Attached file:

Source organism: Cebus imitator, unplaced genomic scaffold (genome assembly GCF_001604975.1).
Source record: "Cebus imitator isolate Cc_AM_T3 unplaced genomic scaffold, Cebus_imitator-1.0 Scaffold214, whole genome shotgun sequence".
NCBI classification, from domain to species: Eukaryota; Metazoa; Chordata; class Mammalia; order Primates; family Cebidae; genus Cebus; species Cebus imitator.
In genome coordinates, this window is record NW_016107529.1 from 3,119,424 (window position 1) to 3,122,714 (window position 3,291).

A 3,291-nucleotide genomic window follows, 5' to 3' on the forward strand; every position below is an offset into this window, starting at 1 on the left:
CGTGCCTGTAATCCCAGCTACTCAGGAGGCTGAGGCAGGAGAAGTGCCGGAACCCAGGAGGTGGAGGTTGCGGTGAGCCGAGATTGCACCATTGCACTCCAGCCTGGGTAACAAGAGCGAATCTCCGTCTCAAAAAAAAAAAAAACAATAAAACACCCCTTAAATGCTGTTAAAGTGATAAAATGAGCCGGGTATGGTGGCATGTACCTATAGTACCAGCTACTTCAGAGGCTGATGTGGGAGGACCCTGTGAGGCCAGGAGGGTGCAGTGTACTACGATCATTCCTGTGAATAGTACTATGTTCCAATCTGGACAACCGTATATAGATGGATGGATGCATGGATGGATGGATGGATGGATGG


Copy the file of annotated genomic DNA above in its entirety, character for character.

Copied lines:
Source organism: Cebus imitator, unplaced genomic scaffold (genome assembly GCF_001604975.1).
Source record: "Cebus imitator isolate Cc_AM_T3 unplaced genomic scaffold, Cebus_imitator-1.0 Scaffold214, whole genome shotgun sequence".
NCBI classification, from domain to species: Eukaryota; Metazoa; Chordata; class Mammalia; order Primates; family Cebidae; genus Cebus; species Cebus imitator.
In genome coordinates, this window is record NW_016107529.1 from 3,119,424 (window position 1) to 3,122,714 (window position 3,291).

A 3,291-nucleotide genomic window follows, 5' to 3' on the forward strand; every position below is an offset into this window, starting at 1 on the left:
CGTGCCTGTAATCCCAGCTACTCAGGAGGCTGAGGCAGGAGAAGTGCCGGAACCCAGGAGGTGGAGGTTGCGGTGAGCCGAGATTGCACCATTGCACTCCAGCCTGGGTAACAAGAGCGAATCTCCGTCTCAAAAAAAAAAAAAACAATAAAACACCCCTTAAATGCTGTTAAAGTGATAAAATGAGCCGGGTATGGTGGCATGTACCTATAGTACCAGCTACTTCAGAGGCTGATGTGGGAGGACCCTGTGAGGCCAGGAGGGTGCAGTGTACTACGATCATTCCTGTGAATAGTACTATGTTCCAATCTGGACAACCGTATATAGATGGATGGATGCATGGATGGATGGATGGATGGATGG